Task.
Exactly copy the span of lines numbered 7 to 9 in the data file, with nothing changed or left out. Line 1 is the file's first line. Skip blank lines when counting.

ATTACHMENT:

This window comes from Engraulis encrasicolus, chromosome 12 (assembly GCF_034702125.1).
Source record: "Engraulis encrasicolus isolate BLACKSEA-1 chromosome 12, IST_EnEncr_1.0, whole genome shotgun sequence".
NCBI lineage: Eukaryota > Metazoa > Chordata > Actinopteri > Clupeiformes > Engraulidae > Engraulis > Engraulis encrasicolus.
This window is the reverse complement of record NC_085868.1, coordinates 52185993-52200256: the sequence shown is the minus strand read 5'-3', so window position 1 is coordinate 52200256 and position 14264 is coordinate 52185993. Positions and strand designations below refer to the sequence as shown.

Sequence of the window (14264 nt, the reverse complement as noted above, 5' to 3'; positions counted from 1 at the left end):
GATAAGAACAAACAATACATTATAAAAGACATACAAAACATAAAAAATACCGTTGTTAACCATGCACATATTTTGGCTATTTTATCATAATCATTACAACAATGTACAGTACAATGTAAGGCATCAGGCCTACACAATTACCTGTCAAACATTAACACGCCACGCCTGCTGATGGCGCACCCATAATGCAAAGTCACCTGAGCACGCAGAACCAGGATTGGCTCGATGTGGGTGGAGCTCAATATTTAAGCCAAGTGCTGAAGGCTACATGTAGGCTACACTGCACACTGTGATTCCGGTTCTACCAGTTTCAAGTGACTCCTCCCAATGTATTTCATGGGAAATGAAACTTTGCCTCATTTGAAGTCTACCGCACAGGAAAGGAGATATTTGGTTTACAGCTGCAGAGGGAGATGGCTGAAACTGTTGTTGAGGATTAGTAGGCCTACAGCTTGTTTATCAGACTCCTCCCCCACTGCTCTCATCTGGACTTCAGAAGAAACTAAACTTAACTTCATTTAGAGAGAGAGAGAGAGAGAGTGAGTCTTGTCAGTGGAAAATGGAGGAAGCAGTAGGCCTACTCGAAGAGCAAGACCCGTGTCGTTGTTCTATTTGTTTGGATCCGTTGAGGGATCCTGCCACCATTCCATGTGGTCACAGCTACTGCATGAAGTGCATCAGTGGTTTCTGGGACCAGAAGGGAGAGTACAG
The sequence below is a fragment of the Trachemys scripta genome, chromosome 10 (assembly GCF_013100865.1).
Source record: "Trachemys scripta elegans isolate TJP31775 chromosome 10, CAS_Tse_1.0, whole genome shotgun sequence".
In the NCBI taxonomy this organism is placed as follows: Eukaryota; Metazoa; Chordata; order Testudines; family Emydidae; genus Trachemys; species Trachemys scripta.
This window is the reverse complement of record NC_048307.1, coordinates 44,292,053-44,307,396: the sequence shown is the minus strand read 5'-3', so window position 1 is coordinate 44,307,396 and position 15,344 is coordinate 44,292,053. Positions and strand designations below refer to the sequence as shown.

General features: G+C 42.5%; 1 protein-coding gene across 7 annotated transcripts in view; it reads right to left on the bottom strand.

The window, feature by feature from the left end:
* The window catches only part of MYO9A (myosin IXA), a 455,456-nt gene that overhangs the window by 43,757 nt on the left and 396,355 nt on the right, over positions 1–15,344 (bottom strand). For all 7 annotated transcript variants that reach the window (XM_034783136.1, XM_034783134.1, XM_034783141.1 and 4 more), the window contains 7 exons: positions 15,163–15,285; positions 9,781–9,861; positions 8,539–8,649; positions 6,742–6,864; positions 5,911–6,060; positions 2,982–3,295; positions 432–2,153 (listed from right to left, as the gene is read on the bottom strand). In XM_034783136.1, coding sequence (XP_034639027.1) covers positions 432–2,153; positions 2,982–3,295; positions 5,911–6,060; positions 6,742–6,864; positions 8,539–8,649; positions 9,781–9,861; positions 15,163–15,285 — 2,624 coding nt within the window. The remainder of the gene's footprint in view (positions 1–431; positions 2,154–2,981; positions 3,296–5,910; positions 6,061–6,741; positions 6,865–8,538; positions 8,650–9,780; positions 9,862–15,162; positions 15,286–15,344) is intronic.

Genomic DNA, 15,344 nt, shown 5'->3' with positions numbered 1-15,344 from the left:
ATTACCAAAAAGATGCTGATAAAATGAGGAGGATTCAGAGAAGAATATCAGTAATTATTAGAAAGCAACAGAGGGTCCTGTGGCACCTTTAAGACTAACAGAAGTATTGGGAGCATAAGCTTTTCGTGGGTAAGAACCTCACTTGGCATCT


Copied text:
The sequence below is a fragment of the Trachemys scripta genome, chromosome 10 (assembly GCF_013100865.1).
Source record: "Trachemys scripta elegans isolate TJP31775 chromosome 10, CAS_Tse_1.0, whole genome shotgun sequence".
In the NCBI taxonomy this organism is placed as follows: Eukaryota; Metazoa; Chordata; order Testudines; family Emydidae; genus Trachemys; species Trachemys scripta.